INDIA’S biggest tax reform in history is set to make its small-to-medium businesses more transparent.
On July 1, as India rolls out its landmark national sales tax, businesses that make less than 100 million rupees – which the government refers to as micro, small and medium enterprises – will all have to digitise.
The firms, often accused of conducting business mostly in cash and evading taxes by under-reporting income, will for the first time have to report every transaction, creating an online trail for the tax office.
“Evasion will be checked,” finance minister Arun Jaitley said on May 18 after the government announced new rates for goods and services tax.
Currently, many of the transactions by an estimated 51 million small enterprises are carried out in cash, with no trail of sales. This makes it easier for some to under-report revenue.
The federal government hopes there will be a jump of 14% in revenue growth under the new levy as more taxpayers come into the fold of the formal economy and move on to digital modes of payment.
It will bring an unprecedented transparency and create data for almost every monetary transaction in the economy, the government hopes, and this in turn will help expand the tax base.
”The incentive for cash transactions would reduce – now they will be able to take credit for the taxes paid,” said PwC India partner and indirect tax head Pratik Jain.
“Also evading tax will be difficult as transactions have to be reported on GSTN portal. So the level of compliance should increase.”
The new reporting requirements could also mean chaos in a nation where about one-fourth of the population can’t read or write and many offices do not have the technology needed to file digital returns.
”The transition is going to be very painful,” the country director at the International Growth Centre and India’s former chief statistician, Pronab Sen, said in New Delhi over telephone.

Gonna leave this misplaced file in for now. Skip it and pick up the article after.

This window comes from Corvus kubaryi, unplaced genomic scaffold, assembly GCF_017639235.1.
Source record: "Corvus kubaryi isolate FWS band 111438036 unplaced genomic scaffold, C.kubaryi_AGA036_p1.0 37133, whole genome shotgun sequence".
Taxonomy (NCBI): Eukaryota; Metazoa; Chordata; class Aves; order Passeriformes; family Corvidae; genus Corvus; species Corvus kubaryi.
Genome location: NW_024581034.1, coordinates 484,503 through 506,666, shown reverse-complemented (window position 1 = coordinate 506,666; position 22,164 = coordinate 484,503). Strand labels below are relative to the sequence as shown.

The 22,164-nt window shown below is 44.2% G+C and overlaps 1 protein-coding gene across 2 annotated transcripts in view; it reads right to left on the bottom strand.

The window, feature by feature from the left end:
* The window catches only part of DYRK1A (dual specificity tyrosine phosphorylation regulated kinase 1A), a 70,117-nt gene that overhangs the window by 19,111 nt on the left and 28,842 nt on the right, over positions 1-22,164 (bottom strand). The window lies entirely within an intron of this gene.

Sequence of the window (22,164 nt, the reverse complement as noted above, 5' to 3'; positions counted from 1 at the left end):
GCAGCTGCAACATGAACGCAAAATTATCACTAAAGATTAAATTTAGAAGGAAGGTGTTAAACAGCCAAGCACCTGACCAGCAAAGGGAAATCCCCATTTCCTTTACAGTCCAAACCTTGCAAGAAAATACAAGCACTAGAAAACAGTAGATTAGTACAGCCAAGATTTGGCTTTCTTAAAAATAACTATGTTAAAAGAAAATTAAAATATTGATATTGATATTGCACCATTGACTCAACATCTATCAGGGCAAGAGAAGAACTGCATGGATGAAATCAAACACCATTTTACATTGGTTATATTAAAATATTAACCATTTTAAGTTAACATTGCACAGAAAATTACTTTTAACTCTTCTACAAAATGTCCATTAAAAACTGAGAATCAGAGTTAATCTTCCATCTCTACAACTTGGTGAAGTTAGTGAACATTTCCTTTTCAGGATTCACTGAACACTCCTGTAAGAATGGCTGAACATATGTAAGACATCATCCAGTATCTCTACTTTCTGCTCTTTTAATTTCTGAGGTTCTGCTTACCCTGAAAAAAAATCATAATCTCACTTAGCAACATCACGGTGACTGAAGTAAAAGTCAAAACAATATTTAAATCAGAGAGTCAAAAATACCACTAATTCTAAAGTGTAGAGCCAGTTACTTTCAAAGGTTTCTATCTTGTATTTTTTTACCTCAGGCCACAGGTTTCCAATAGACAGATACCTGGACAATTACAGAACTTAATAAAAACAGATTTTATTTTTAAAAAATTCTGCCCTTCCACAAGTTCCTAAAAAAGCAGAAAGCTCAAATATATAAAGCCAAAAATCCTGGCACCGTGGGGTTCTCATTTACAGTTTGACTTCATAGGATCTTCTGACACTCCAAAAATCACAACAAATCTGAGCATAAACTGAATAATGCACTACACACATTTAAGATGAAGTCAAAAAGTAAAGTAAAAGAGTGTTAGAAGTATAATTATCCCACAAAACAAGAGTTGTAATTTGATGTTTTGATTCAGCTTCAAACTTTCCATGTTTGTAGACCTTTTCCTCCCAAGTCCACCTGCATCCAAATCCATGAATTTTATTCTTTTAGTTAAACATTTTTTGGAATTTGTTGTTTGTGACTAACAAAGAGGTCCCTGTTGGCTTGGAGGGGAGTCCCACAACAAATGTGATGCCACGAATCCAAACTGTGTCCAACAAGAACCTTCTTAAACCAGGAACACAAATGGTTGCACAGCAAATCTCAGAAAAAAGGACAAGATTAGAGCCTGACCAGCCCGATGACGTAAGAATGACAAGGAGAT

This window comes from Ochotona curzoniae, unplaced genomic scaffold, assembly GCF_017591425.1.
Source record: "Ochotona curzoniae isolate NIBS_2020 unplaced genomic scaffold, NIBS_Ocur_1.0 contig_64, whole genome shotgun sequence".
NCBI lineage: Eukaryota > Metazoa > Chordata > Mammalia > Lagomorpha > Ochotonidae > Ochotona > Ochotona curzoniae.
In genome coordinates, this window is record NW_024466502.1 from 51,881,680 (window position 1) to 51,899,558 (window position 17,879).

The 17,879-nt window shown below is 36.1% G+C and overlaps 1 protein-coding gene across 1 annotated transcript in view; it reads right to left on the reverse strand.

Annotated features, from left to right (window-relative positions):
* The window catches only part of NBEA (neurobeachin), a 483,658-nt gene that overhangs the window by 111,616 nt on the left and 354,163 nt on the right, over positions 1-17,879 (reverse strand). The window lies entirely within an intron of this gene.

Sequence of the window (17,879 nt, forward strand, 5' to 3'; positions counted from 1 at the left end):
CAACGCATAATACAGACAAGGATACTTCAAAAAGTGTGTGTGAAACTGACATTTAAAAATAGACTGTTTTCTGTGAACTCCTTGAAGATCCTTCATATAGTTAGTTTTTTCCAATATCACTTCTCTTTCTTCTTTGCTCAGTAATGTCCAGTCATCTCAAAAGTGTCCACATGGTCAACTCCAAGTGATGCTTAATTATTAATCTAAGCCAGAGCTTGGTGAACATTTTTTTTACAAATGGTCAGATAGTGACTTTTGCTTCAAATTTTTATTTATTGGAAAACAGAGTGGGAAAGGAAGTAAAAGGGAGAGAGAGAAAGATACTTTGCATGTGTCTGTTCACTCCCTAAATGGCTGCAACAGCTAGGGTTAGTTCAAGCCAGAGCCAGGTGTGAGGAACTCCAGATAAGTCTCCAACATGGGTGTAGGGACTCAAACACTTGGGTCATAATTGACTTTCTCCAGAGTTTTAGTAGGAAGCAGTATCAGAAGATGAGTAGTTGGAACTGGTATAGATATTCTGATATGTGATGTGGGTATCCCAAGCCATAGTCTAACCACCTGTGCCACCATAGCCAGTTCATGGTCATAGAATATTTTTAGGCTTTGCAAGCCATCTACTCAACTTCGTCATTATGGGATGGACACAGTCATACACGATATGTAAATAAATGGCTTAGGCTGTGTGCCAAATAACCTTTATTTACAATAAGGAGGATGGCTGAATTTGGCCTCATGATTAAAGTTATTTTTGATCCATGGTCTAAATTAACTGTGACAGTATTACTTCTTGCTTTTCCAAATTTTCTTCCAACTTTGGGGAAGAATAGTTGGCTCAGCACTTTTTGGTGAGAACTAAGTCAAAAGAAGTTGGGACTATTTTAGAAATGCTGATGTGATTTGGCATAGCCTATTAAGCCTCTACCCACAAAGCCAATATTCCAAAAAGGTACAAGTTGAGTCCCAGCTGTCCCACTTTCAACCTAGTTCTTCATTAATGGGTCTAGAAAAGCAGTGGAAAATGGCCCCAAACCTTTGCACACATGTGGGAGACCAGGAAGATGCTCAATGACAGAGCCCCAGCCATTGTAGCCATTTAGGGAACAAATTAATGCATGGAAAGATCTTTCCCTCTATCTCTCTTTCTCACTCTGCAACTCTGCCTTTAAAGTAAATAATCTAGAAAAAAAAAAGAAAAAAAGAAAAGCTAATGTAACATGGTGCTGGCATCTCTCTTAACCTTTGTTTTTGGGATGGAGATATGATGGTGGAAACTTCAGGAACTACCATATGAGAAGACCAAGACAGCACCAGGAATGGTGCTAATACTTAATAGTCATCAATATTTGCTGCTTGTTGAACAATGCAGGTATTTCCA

“It will take at least two to three years for them to settle.”
With a little over 30 days to go for the roll out, the micro, the small and medium sector that contributes over 30% to the nation’s GDP and 45% to exports is struggling to adopt the new regime.
They’re bracing for a painful rejig where the change over to digital bookkeeping will also mean investing more money in equipment and tax consultants.
Several businessmen interviewed by Bloomberg News expressed concern over the new tax regime and said many would be forced to submit fake invoices if those they traded with did not upgrade their operations to report sales and purchases.
This would run counter to the government’s stated aim of reducing black money or unaccounted cash in the Indian economy.
Prime Minister Narendra Modi’s push to implement the new tax, which will unify India’s 29 states into a single market, comes within months of his shock cash ban last November.
The withdrawal of 86% of India’s currency in circulation paralysed small businesses, farmers, workers and shopkeepers who traditionally transacted in cash.
Small and medium businesses employ over 111 million Indians. The government estimates 39.44 million or 87% of these are owned as private outlets with most concentrated in India’s eastern state of West Bengal and the northern state of Uttar Pradesh.
“Digital payment has disturbed the sector,” Prakash Chand Jain, chairman of New Delhi-based Bawana Chamber of Industries, said.
“Small units don’t have highly educated owners, chartered accountants or even Internet. The rural economy doesn’t have the culture of bills. How will this whole paraphernalia come into place? There is no connectivity. The government hasn’t even educated us.”
The threshold for exemption, designed to protect small units, was earlier pegged at 15 million rupees. It has now been slashed to 2 million rupees.
“Now they will have to compete with these big companies,” said Industrial Association of Uttarakhand senior vice president Rajiv Agarwal over the phone.
“In the first six months there will be a huge negative impact and some slowdown.”
However, he predicts small units will witness significant growth should they choose to put their house in order.
“They will have access to seamless market,” he said.
“The self-imposed restriction on their growth to escape the tax authorities and hassles involved will go away with one tax system.” — Bloomberg
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